The barrier material that you use may have either sound deflecting or attenuating properties, or possibly even both. You’ll have to decide which kind of barrier is the best fit for your yard.

Things to Consider When Choosing a Barrier

There are a few important factors to keep in mind when deciding on what kind of barrier to install.

While there are many different options, it’s not just about which barrier looks best with your garden décor if you want effective noise reduction.

Barrier Height

A tall barrier is more likely to deflect or attenuate the majority of noises entering your yard, as most of them will be coming from ground level.

This is why it’s recommended that your barrier be at least 2 meters tall, if not more.

This way, even if sounds do make it over your barrier, most of the noise will travel right over your head.

Barrier Density

The denser your barrier, the fewer sound waves will be able to travel through it. Flexible barriers, such as thin wooden fences, will easily conduct sound right through them with minimal attenuation.

Whenever possible, choose thick, dense barriers such as brick or stone walls for maximum sound reduction.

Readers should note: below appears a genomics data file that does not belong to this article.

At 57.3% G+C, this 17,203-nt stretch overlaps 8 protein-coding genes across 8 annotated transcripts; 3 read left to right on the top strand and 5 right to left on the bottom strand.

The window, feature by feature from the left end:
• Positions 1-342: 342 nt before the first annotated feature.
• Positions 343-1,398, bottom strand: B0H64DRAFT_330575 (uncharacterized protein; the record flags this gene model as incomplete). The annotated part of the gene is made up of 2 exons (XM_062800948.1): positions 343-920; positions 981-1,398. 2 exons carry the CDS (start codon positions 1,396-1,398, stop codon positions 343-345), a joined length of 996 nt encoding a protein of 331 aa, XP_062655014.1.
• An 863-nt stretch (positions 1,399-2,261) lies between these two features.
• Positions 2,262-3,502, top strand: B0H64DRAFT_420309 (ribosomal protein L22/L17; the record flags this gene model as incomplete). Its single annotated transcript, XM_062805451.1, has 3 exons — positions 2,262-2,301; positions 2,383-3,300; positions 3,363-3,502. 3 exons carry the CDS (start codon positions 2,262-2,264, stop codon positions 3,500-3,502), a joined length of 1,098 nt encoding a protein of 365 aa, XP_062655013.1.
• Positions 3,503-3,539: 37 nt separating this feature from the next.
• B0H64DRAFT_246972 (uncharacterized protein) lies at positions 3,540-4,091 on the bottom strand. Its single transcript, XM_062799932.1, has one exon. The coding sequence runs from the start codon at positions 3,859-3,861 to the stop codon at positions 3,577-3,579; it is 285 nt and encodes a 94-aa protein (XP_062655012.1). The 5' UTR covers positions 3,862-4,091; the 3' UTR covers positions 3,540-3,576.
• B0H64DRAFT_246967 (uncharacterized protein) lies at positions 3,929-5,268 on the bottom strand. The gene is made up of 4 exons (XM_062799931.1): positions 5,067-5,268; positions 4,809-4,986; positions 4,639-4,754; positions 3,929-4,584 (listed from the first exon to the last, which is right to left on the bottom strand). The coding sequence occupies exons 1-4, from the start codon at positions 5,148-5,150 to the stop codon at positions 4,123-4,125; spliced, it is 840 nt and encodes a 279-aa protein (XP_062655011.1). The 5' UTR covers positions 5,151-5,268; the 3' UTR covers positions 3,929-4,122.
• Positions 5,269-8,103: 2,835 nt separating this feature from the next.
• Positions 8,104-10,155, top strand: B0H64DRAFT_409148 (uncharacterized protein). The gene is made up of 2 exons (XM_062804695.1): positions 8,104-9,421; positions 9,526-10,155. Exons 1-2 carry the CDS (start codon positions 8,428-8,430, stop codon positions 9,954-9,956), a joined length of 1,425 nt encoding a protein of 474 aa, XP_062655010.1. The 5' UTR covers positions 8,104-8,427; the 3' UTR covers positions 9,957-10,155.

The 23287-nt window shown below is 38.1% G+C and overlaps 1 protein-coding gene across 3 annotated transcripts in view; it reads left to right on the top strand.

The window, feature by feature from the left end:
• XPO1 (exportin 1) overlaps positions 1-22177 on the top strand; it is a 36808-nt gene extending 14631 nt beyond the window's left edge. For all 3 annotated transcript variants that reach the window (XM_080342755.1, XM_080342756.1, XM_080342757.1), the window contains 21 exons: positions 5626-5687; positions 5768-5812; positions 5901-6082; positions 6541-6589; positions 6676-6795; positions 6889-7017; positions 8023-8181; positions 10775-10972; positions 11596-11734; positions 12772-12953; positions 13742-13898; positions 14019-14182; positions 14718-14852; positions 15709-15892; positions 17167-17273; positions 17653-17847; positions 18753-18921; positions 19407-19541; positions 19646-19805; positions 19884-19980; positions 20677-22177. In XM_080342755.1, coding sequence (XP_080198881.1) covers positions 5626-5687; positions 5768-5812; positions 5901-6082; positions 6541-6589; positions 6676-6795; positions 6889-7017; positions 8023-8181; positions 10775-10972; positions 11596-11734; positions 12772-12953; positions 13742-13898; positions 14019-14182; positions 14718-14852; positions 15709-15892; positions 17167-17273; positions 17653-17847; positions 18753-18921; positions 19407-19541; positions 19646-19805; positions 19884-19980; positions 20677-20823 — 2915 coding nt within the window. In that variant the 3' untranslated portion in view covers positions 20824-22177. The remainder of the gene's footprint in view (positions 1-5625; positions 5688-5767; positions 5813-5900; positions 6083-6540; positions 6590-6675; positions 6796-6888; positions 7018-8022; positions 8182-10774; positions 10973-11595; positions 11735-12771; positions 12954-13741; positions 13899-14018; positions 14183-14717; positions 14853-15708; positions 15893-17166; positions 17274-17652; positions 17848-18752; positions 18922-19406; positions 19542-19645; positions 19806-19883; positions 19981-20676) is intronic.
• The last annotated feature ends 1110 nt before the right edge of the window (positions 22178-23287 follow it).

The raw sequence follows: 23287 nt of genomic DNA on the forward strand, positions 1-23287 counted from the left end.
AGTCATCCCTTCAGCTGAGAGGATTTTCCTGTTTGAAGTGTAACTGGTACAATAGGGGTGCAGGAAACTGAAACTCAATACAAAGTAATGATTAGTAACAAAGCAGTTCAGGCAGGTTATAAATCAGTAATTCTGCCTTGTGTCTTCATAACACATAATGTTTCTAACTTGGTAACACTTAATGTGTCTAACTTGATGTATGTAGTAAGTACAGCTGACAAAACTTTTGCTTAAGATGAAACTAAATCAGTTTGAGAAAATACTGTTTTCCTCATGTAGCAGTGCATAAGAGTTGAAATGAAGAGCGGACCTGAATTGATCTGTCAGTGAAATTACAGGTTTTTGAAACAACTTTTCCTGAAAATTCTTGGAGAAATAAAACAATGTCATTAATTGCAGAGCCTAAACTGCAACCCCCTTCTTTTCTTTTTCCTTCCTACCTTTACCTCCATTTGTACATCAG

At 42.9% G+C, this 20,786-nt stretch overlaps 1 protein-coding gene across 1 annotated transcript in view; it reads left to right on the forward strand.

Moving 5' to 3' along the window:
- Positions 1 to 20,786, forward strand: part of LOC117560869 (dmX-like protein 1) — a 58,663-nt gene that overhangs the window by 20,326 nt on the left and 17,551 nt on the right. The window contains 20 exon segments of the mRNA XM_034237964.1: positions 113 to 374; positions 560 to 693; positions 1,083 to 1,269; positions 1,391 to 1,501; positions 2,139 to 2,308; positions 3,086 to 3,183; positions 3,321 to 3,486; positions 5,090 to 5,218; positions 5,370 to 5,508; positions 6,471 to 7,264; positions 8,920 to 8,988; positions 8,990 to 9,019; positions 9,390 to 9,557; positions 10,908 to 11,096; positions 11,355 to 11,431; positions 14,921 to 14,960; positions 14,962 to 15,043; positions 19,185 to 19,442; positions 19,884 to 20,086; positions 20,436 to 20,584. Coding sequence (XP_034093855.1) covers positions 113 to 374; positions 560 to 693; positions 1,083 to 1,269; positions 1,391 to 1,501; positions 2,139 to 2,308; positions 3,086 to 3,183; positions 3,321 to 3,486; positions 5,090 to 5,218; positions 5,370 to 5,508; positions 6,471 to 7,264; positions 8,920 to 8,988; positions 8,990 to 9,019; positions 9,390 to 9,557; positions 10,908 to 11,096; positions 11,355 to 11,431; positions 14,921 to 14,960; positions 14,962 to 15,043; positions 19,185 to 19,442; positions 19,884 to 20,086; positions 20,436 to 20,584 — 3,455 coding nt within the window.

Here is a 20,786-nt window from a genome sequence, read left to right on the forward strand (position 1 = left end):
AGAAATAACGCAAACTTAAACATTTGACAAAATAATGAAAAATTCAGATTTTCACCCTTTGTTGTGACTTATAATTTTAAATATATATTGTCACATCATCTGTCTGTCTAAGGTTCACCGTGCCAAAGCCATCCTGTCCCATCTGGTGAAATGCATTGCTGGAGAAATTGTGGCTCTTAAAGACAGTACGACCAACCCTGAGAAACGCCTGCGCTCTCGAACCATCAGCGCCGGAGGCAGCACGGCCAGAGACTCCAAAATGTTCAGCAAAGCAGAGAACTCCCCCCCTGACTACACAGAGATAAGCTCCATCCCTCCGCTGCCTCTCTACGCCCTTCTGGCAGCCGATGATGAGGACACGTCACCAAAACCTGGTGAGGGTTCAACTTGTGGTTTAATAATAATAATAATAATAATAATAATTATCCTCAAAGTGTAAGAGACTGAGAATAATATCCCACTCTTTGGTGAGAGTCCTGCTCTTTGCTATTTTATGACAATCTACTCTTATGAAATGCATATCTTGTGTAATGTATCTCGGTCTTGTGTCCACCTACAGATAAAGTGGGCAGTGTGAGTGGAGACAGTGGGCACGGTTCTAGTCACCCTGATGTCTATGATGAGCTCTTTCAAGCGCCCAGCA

Barrier Coverage

Your barrier must be completely solid if you want it to block out sound effectively.

If your barrier has cracks or spaces between panels, sound waves will easily come in through those spots. Likewise, your barrier should go all the way down to the ground.

A large gap in the bottom will allow a large amount of sound to sneak in underneath your barrier.

It’s thought that if you can see the source of the sound, then you’ll definitely be able to hear it too.

Barrier Placement

Finally, where you place your barrier is very important. Place your barrier as close to the source of the noise as possible, as this will minimize the amount and intensity of sound waves entering your space.

Types of Barriers

Brick Walls

Brick walls are one of the best options when it comes to sound reducing barriers.

They can both deflect and attenuate noise, reducing sound by more than 50%. They can also be built to any height and thickness you need them to be.

Building a brick wall can be expensive, however, as well as subject to local building regulations and height requirements.

Acoustic Fencing